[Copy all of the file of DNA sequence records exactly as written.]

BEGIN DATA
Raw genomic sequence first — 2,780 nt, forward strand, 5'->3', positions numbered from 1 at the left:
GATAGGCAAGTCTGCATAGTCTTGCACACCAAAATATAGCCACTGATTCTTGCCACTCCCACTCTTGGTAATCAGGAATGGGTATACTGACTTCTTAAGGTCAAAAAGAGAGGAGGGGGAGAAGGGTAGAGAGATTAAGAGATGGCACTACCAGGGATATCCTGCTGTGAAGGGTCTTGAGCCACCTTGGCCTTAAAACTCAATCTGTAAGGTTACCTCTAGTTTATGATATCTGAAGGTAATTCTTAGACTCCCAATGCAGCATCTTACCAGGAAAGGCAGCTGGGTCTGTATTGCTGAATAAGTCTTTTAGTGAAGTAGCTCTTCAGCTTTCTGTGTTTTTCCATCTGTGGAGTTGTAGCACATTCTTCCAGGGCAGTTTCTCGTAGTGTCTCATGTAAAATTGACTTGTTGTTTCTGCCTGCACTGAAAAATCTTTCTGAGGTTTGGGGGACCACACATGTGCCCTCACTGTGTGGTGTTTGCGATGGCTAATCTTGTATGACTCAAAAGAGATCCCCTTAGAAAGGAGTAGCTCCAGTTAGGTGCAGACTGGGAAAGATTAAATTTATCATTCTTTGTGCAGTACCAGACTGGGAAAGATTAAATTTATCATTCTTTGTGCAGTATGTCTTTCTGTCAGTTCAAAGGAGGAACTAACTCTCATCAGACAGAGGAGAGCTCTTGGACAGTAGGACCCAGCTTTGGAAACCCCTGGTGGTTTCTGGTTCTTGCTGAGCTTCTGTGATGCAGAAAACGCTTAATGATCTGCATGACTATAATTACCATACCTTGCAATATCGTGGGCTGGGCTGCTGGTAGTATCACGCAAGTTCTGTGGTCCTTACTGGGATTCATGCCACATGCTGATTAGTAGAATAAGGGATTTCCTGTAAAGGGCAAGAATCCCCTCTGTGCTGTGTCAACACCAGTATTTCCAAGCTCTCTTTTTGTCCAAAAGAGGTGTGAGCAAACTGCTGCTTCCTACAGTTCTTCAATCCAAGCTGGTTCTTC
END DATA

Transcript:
Raw genomic sequence first — 2,780 nt, forward strand, 5'->3', positions numbered from 1 at the left:
GATAGGCAAGTCTGCATAGTCTTGCACACCAAAATATAGCCACTGATTCTTGCCACTCCCACTCTTGGTAATCAGGAATGGGTATACTGACTTCTTAAGGTCAAAAAGAGAGGAGGGGGAGAAGGGTAGAGAGATTAAGAGATGGCACTACCAGGGATATCCTGCTGTGAAGGGTCTTGAGCCACCTTGGCCTTAAAACTCAATCTGTAAGGTTACCTCTAGTTTATGATATCTGAAGGTAATTCTTAGACTCCCAATGCAGCATCTTACCAGGAAAGGCAGCTGGGTCTGTATTGCTGAATAAGTCTTTTAGTGAAGTAGCTCTTCAGCTTTCTGTGTTTTTCCATCTGTGGAGTTGTAGCACATTCTTCCAGGGCAGTTTCTCGTAGTGTCTCATGTAAAATTGACTTGTTGTTTCTGCCTGCACTGAAAAATCTTTCTGAGGTTTGGGGGACCACACATGTGCCCTCACTGTGTGGTGTTTGCGATGGCTAATCTTGTATGACTCAAAAGAGATCCCCTTAGAAAGGAGTAGCTCCAGTTAGGTGCAGACTGGGAAAGATTAAATTTATCATTCTTTGTGCAGTACCAGACTGGGAAAGATTAAATTTATCATTCTTTGTGCAGTATGTCTTTCTGTCAGTTCAAAGGAGGAACTAACTCTCATCAGACAGAGGAGAGCTCTTGGACAGTAGGACCCAGCTTTGGAAACCCCTGGTGGTTTCTGGTTCTTGCTGAGCTTCTGTGATGCAGAAAACGCTTAATGATCTGCATGACTATAATTACCATACCTTGCAATATCGTGGGCTGGGCTGCTGGTAGTATCACGCAAGTTCTGTGGTCCTTACTGGGATTCATGCCACATGCTGATTAGTAGAATAAGGGATTTCCTGTAAAGGGCAAGAATCCCCTCTGTGCTGTGTCAACACCAGTATTTCCAAGCTCTCTTTTTGTCCAAAAGAGGTGTGAGCAAACTGCTGCTTCCTACAGTTCTTCAATCCAAGCTGGTTCTTC